ERIC Number: EJ789573
Record Type: Journal
Publication Date: 2002-Oct
Reference Count: 7
The Influence of Research-Based High School Science Programs on Undergraduate Students: Do High School Programs Prepare Students for Undergraduate Assignments?
Field, Patrick R.
Journal of College Science Teaching, v32 n2 p109-113 Oct 2002
Educational data indicate that the ability to write effectively is vital to the success of a scientist and is a skill that most science educators try to foster. Within the Grants-In-Aid (GIA) program, sponsored by the New Jersey Academy of Science (NJAS), 65 to 70 high school students are given guidelines on how to write a formal scientific proposal (describing an originally designed experiment), and then have their proposal critiqued by professionals to produce a better product. While participating in actual research gives students an indispensable perspective on how science is conducted, it is vital for students to experience how other scientists work and communicate their findings. The NJAS Science Fair provides high school students with a forum to orally present the results of an originally designed experiment to an audience of peers and professionals. Academic, research, and industry professionals critique the GIA proposals. Participation in these programs familiarizes students with expectations for future oral presentations and with the process of writing proposals, but are these programs helpful for undergraduate assignments? A survey is one way to determine what kind of effect the NJAS programs have had on past participants. This article describes the results of a survey of past participants in the GIA program and the NJAS science fair which indicated that 73.5 percent pursued an undergraduate major related to the subject of NJAS research, and early experiences with scientific proposal writing and oral presentations were helpful for subsequent assignments. (Contains 5 figures.)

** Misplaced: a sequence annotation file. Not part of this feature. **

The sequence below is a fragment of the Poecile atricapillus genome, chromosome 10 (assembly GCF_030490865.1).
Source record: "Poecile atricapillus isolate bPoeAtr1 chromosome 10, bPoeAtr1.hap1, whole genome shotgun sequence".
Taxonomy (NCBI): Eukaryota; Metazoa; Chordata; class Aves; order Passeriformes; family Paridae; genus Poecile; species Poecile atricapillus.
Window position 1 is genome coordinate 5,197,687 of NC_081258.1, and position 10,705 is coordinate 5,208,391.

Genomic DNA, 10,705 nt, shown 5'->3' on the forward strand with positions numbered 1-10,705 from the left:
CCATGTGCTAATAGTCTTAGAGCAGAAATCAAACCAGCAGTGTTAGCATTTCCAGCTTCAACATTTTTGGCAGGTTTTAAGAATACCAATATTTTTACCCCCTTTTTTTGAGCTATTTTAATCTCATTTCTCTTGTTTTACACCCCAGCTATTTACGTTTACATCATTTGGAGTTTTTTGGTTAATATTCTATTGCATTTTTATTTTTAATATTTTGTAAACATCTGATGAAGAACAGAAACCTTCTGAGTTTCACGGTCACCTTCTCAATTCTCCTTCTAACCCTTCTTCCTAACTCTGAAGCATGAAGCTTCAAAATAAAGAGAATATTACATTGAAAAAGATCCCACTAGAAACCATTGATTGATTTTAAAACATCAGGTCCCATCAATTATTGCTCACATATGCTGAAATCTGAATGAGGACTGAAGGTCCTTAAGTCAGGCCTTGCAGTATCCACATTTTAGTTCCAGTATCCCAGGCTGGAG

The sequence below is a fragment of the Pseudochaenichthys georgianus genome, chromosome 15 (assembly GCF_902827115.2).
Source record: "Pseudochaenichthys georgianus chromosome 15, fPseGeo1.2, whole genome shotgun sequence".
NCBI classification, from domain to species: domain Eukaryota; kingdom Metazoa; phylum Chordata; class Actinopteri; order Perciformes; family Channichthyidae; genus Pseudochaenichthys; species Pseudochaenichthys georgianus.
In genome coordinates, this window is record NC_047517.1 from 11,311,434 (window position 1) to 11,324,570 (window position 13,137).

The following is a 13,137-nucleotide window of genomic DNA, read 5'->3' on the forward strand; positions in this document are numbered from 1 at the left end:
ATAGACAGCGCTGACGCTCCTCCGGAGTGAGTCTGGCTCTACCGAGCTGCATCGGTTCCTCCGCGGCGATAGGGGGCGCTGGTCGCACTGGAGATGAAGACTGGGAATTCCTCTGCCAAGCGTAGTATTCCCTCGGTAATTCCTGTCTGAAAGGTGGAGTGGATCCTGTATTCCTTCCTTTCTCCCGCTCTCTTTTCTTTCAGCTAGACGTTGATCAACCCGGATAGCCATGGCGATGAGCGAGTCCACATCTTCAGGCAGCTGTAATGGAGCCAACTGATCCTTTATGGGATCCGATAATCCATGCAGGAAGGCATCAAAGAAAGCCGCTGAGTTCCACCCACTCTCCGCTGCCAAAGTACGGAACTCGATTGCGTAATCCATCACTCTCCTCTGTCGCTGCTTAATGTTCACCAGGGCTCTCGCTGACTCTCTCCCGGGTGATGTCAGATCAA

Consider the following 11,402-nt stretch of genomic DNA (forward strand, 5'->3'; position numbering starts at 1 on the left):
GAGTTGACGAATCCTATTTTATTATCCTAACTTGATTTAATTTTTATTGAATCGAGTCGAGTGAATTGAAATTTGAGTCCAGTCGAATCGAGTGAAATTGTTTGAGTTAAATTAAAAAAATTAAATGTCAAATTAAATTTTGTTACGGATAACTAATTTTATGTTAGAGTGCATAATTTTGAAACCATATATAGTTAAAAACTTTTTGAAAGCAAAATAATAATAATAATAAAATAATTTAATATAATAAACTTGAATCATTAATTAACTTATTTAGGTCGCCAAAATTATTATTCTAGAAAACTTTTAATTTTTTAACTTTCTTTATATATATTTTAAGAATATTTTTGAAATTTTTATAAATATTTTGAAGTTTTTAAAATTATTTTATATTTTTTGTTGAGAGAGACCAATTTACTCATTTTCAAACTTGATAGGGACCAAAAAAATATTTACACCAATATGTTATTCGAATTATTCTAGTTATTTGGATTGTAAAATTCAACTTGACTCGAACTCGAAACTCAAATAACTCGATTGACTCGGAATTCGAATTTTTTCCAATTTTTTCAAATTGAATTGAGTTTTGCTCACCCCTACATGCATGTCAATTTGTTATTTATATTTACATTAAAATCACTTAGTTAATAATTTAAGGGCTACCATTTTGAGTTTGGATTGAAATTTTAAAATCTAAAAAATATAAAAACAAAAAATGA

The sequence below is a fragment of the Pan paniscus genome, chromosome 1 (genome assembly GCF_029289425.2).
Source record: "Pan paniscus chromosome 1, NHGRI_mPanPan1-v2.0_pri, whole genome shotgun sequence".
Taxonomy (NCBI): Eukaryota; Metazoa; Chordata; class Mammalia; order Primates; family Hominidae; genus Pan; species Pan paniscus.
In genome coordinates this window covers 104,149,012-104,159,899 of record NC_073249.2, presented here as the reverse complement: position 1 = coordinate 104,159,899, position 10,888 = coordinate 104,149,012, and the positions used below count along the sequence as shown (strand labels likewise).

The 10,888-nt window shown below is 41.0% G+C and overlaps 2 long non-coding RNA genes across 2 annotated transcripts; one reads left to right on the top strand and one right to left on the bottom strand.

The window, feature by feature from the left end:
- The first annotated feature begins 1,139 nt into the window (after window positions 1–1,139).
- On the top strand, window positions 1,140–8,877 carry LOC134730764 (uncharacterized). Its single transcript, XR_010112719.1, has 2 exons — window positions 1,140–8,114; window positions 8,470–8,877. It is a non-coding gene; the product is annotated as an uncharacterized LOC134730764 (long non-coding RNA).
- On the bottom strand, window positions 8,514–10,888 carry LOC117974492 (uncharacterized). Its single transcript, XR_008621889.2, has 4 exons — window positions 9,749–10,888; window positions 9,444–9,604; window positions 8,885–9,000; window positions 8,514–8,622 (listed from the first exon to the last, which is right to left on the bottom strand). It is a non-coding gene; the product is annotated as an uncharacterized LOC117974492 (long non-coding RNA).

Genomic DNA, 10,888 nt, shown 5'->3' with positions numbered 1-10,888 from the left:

Descriptors: Undergraduate Students, Assignments, High Schools, Proposal Writing, Science Activities, Science Programs, Science Fairs, High School Students
National Science Teachers Association. 1840 Wilson Boulevard, Arlington, VA 22201-3000. Tel: 800-722-6782; Fax: 703-243-3924; e-mail: firstname.lastname@example.org; Web site: http://www.nsta.org
Publication Type: Journal Articles; Reports - Research
Education Level: N/A
Authoring Institution: N/A